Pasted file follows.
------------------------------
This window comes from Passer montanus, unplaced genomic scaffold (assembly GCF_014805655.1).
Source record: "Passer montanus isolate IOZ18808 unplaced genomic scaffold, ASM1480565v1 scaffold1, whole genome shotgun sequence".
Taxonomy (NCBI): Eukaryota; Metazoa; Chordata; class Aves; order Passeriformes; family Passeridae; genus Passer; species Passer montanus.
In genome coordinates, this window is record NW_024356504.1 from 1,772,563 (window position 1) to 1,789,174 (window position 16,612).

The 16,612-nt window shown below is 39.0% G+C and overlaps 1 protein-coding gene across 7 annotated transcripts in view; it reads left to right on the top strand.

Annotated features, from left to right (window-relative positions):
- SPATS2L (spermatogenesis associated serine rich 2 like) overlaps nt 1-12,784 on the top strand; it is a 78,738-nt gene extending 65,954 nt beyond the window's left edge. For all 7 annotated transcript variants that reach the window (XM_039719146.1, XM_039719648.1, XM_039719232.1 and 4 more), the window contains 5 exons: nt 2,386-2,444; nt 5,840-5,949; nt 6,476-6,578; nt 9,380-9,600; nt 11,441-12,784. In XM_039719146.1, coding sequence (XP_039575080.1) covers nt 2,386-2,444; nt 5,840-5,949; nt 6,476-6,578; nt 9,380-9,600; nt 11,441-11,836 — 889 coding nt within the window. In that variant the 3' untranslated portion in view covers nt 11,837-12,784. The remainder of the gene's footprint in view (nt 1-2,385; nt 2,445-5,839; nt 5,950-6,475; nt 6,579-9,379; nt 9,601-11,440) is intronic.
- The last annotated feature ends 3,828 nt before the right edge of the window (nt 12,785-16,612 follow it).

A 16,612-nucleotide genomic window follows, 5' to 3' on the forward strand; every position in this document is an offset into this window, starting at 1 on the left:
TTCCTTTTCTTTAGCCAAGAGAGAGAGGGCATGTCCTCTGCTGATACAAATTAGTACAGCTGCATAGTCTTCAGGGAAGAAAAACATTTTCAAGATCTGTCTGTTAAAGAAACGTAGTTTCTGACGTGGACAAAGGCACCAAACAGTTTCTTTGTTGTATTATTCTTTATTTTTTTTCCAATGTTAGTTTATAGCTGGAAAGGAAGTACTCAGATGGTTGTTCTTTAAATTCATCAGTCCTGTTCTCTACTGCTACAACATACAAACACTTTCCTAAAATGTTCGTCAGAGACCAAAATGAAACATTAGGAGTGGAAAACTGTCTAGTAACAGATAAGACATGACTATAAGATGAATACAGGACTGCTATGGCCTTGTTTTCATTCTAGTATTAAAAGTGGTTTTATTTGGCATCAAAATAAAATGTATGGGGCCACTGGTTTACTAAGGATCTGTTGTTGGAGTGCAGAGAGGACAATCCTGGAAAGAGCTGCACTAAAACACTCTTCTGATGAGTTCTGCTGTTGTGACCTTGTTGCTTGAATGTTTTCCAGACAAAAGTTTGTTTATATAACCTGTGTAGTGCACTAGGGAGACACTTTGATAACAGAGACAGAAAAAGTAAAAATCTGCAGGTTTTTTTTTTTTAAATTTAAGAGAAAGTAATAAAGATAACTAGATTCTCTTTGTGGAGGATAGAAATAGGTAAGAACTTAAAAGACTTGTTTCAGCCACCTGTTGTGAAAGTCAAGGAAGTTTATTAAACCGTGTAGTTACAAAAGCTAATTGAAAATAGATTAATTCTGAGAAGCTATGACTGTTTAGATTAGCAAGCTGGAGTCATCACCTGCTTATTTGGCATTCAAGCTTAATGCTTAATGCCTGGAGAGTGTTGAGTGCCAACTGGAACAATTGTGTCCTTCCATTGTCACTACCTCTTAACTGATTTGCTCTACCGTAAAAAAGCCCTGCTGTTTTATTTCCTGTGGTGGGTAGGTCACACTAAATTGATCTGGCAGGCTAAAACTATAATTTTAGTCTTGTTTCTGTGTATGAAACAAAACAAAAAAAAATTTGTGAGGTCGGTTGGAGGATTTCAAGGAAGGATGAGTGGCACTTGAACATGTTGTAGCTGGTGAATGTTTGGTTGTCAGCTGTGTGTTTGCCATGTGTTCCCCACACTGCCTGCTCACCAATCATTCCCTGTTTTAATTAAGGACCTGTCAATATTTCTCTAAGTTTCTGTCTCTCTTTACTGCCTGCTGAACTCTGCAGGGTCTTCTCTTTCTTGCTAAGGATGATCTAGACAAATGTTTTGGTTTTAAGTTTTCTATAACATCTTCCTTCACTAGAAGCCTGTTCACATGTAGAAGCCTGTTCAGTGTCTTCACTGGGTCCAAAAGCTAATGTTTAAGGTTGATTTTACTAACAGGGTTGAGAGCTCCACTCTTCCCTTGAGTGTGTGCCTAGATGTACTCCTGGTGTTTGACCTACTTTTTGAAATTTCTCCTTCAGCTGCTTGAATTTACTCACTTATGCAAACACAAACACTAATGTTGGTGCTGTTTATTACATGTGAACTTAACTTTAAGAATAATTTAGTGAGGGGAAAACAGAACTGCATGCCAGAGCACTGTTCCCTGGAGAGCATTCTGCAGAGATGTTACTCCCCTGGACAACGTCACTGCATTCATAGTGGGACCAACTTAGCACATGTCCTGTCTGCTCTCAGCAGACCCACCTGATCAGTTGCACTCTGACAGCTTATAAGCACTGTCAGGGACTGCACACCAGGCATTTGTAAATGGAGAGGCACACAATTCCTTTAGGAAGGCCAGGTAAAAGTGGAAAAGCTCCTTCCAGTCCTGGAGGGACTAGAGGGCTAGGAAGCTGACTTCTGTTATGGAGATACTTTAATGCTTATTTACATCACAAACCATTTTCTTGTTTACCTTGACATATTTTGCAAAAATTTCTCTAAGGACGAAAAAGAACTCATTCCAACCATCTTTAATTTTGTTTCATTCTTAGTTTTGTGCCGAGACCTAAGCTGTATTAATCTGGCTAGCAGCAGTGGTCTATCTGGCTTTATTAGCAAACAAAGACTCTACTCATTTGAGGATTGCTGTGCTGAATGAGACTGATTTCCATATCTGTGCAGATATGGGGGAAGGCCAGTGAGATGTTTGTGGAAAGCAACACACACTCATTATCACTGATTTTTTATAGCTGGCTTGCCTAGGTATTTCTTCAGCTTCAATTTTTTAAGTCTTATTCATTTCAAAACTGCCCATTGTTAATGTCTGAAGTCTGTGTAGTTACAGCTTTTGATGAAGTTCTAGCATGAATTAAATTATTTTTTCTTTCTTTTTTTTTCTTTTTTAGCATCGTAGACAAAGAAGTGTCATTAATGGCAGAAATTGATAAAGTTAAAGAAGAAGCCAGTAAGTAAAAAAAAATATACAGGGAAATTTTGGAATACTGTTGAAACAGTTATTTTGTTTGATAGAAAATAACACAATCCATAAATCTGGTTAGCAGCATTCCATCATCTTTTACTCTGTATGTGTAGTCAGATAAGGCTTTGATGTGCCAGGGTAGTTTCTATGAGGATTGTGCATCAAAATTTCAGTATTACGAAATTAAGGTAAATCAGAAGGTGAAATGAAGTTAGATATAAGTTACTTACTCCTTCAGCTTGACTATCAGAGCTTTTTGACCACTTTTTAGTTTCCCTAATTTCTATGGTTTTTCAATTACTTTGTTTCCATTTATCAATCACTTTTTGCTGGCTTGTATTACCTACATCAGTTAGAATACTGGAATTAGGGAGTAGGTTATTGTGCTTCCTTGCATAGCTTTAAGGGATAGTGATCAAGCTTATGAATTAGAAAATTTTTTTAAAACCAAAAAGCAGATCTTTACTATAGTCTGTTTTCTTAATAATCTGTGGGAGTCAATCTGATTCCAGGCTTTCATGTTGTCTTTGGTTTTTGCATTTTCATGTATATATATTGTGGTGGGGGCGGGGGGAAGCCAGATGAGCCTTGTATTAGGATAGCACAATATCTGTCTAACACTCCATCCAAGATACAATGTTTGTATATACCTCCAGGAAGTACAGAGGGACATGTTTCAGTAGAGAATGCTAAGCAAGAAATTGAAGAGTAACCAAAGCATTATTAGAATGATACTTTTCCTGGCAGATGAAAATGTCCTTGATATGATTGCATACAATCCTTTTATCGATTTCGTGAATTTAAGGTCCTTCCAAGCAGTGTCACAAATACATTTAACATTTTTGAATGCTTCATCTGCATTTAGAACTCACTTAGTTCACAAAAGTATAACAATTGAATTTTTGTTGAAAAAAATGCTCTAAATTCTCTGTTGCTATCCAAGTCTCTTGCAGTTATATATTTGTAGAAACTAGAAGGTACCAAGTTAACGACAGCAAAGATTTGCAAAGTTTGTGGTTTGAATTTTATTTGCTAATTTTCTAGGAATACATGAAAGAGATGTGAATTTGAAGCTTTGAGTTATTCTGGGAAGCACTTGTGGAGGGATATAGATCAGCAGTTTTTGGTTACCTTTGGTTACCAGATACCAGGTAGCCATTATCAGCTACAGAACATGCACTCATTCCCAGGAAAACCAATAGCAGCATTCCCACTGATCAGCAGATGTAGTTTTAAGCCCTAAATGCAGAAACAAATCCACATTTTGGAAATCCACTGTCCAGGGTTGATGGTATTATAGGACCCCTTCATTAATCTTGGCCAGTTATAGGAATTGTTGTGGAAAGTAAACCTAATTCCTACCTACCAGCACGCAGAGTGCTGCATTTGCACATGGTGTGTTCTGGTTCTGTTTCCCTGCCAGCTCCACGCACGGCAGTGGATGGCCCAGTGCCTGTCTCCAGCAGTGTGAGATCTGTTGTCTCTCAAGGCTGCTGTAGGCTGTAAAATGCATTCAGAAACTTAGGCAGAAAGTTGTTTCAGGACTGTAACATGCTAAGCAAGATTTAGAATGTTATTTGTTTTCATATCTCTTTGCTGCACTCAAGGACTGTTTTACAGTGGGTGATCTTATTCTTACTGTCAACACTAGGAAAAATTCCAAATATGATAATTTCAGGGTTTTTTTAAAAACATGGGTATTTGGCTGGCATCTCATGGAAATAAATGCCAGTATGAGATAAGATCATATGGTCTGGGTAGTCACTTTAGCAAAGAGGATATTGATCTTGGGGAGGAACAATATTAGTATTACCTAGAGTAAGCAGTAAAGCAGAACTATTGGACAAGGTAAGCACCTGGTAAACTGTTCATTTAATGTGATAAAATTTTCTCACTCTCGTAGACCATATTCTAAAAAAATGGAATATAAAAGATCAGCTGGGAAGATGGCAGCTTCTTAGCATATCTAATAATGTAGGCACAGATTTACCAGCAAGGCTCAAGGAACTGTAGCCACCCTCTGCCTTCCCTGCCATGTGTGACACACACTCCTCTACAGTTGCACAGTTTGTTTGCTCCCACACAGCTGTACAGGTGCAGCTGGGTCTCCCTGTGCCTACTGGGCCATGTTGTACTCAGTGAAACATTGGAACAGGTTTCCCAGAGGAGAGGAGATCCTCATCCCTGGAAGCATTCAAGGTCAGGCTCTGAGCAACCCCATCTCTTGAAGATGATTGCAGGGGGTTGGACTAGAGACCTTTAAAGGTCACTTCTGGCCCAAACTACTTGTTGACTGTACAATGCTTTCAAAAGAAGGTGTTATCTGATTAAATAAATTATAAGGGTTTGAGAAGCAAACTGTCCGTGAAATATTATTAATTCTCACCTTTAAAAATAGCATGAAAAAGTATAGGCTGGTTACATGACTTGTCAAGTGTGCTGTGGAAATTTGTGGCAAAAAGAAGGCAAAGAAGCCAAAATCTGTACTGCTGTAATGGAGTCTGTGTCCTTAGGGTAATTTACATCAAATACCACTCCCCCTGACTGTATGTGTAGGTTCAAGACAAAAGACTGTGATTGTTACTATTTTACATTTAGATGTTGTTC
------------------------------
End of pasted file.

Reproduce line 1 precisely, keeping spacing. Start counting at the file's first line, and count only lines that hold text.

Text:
This window comes from Passer montanus, unplaced genomic scaffold (assembly GCF_014805655.1).